Babies stay with us, on average, for a few weeks. But one baby stayed with us with five days, another for nine and a half weeks.

Whatever the scenario, my family and I are available to care for these babies until they go home ... wherever "home" may be.

Photo by Stacey Natal/Total City Girl, used with permission.

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This work can be emotionally challenging, too. Some biological parents do not interact with us at all while they're making big decisions, and some end up being very involved. Some text regularly, requesting photos and updates on the baby while the baby is in our care. Sometimes they schedule weekly visits with the babies. One birth mom became such a constant in our life that my son asked if we could bake her cookies.

I am often blown away by the biological parents' gratitude.

Melody* was one of the most beautiful babies I'd ever cared for, and I met her parents a couple of times. When they came to take her home, it was as though she was the only one in the room. When they thanked me for taking care of her, my lip started to quiver.

I had also never met Jibraan's dad, either, when I placed him in his arms the day they went home together. "From the bottom of my heart ... I can't tell you what you've done for me," he said. I remember that he towered over me, the size of a linebacker, clenching his jaw to keep the tears from spilling down his cheeks.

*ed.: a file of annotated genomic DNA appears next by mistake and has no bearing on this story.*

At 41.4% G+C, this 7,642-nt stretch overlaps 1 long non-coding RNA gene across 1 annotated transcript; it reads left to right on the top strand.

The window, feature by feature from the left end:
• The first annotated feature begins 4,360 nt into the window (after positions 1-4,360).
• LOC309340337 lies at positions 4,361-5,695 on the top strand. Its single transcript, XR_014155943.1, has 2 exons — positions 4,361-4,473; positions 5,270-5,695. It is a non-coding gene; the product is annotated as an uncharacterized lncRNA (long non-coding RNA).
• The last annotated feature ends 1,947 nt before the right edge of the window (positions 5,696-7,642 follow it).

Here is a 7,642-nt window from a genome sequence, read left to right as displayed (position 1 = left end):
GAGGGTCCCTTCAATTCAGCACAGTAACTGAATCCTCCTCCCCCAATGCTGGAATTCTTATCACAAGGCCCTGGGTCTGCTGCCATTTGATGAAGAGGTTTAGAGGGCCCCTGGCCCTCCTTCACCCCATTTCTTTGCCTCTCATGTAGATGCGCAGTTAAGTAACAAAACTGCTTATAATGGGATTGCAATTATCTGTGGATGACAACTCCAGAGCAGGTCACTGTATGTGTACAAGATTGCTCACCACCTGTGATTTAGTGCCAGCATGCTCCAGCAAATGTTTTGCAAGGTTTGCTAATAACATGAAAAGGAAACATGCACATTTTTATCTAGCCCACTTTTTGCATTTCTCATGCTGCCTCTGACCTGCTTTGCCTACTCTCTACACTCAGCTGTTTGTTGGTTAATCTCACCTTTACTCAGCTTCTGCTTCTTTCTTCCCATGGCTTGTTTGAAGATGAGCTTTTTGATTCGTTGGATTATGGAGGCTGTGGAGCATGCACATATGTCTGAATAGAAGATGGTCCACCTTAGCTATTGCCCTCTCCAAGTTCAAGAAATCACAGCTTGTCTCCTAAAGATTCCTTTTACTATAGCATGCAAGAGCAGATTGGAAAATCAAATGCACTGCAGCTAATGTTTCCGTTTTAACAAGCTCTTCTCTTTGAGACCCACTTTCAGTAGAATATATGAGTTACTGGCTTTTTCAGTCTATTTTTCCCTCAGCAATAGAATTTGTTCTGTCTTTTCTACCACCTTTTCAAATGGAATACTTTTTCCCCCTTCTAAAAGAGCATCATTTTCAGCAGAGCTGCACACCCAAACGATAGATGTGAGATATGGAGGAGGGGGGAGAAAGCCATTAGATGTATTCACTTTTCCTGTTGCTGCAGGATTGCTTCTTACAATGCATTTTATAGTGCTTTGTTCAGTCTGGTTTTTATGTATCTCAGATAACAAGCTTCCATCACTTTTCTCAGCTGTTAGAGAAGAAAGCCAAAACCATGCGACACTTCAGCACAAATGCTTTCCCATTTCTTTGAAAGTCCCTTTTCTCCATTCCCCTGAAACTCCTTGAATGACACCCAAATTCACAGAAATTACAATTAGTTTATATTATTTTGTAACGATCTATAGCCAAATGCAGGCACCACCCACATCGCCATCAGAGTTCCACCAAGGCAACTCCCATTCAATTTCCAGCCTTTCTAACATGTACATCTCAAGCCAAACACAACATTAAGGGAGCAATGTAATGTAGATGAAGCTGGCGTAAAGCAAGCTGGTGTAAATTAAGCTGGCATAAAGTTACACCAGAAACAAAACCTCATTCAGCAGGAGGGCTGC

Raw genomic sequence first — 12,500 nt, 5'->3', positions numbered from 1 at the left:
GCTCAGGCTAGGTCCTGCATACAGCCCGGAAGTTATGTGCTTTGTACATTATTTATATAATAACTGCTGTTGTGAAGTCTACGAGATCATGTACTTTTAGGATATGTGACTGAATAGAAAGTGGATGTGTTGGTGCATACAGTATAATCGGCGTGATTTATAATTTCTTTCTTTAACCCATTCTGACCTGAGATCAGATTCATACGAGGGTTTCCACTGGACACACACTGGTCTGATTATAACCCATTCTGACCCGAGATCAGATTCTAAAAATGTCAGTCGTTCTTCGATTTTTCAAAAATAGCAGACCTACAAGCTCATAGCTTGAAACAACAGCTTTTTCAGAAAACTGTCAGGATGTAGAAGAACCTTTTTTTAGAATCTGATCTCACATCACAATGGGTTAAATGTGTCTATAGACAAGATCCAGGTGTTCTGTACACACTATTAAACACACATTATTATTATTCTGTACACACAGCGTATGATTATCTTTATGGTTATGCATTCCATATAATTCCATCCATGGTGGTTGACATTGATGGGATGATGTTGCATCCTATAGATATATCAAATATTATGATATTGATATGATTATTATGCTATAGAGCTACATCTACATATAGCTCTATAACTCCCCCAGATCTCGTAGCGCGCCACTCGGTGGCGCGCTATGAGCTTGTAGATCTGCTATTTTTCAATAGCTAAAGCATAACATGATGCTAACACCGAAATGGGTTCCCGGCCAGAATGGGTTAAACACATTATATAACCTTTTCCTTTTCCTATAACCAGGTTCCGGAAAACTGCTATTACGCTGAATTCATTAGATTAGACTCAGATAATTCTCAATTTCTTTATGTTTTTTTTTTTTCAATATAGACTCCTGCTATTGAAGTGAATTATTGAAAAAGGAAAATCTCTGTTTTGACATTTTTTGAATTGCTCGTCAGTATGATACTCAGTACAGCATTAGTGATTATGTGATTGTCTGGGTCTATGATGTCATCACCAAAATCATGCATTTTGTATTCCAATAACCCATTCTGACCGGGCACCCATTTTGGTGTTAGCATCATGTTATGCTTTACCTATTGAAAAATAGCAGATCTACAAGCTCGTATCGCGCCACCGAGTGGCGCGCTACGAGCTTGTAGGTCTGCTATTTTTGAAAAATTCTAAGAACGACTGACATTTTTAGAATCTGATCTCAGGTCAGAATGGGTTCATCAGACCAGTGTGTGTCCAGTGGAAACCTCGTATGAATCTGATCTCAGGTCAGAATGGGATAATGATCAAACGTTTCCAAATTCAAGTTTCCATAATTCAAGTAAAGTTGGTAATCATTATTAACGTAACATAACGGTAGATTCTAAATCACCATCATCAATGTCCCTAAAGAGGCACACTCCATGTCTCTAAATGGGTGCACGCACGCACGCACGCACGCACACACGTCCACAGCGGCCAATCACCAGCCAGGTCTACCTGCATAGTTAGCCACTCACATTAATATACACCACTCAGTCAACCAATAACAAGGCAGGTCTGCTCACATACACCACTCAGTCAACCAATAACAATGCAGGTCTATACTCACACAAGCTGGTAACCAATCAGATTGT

Photo by Stacey Natal/Total City Girl, used with permission.

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When I wave goodbye to the social workers at the agency after introducing each baby to their forever family, I always wonder how long it will be before I get to hold another baby.

I don't get attached to each baby, per se. But I get attached to having a baby, to taking care of a baby. I resent my empty arms, and I feel like I've lost my purpose. So each time I see the adoption agency's phone number pop up on caller ID, my heart skips a beat.

When the voice on the other end says, "Hi, Ann ... are you ready to take another baby?" my first thought is, "Baby! I'm getting a BABY!" That excitement lasts for at least 48 hours.

But even as the adrenaline calms down and the sleepless nights begin to take their toll, the experience of caring for each baby proves to be more than enough motivation for me to keep going.

The emotions that swell when my babies go home with any parent — their adoptive parents or their birth parents — are not just because of the emptiness I feel in my arms or even because of the happiness I have for my babies and their families.

The emotions I feel are because of the fullness in my heart and the gratitude I have for being a part of each of these babies' stories, even if it's just for a moment.

Photo courtesy of Girls at Work

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Girls are bombarded with messages from a very young age telling them that they can’t, that is too big, this is too heavy, those are too much.

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14 things that will remain fun no matter how old you get